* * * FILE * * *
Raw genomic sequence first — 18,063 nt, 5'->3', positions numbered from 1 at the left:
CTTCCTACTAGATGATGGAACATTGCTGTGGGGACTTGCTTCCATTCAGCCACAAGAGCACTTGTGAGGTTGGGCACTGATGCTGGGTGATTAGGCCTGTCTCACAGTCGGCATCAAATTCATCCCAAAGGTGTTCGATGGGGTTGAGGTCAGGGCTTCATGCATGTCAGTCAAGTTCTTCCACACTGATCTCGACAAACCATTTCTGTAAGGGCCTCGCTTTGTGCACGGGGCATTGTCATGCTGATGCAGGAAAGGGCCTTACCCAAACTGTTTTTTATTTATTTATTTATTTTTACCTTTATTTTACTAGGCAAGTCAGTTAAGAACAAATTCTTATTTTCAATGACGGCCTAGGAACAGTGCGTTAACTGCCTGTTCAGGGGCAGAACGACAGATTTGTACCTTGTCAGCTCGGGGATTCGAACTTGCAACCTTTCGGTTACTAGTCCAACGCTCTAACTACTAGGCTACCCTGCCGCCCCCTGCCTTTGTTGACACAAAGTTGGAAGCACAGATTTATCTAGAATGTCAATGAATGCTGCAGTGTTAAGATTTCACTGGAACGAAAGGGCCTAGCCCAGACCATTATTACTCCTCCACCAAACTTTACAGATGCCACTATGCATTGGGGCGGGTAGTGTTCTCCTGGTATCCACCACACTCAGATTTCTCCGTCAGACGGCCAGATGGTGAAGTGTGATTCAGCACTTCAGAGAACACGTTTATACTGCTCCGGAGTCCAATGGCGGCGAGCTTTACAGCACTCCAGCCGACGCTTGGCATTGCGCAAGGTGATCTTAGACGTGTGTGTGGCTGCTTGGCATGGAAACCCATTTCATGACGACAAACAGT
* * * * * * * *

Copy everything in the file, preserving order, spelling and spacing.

Raw genomic sequence first — 18,063 nt, 5'->3', positions numbered from 1 at the left:
CTTCCTACTAGATGATGGAACATTGCTGTGGGGACTTGCTTCCATTCAGCCACAAGAGCACTTGTGAGGTTGGGCACTGATGCTGGGTGATTAGGCCTGTCTCACAGTCGGCATCAAATTCATCCCAAAGGTGTTCGATGGGGTTGAGGTCAGGGCTTCATGCATGTCAGTCAAGTTCTTCCACACTGATCTCGACAAACCATTTCTGTAAGGGCCTCGCTTTGTGCACGGGGCATTGTCATGCTGATGCAGGAAAGGGCCTTACCCAAACTGTTTTTTATTTATTTATTTATTTTTACCTTTATTTTACTAGGCAAGTCAGTTAAGAACAAATTCTTATTTTCAATGACGGCCTAGGAACAGTGCGTTAACTGCCTGTTCAGGGGCAGAACGACAGATTTGTACCTTGTCAGCTCGGGGATTCGAACTTGCAACCTTTCGGTTACTAGTCCAACGCTCTAACTACTAGGCTACCCTGCCGCCCCCTGCCTTTGTTGACACAAAGTTGGAAGCACAGATTTATCTAGAATGTCAATGAATGCTGCAGTGTTAAGATTTCACTGGAACGAAAGGGCCTAGCCCAGACCATTATTACTCCTCCACCAAACTTTACAGATGCCACTATGCATTGGGGCGGGTAGTGTTCTCCTGGTATCCACCACACTCAGATTTCTCCGTCAGACGGCCAGATGGTGAAGTGTGATTCAGCACTTCAGAGAACACGTTTATACTGCTCCGGAGTCCAATGGCGGCGAGCTTTACAGCACTCCAGCCGACGCTTGGCATTGCGCAAGGTGATCTTAGACGTGTGTGTGGCTGCTTGGCATGGAAACCCATTTCATGACGACAAACAGT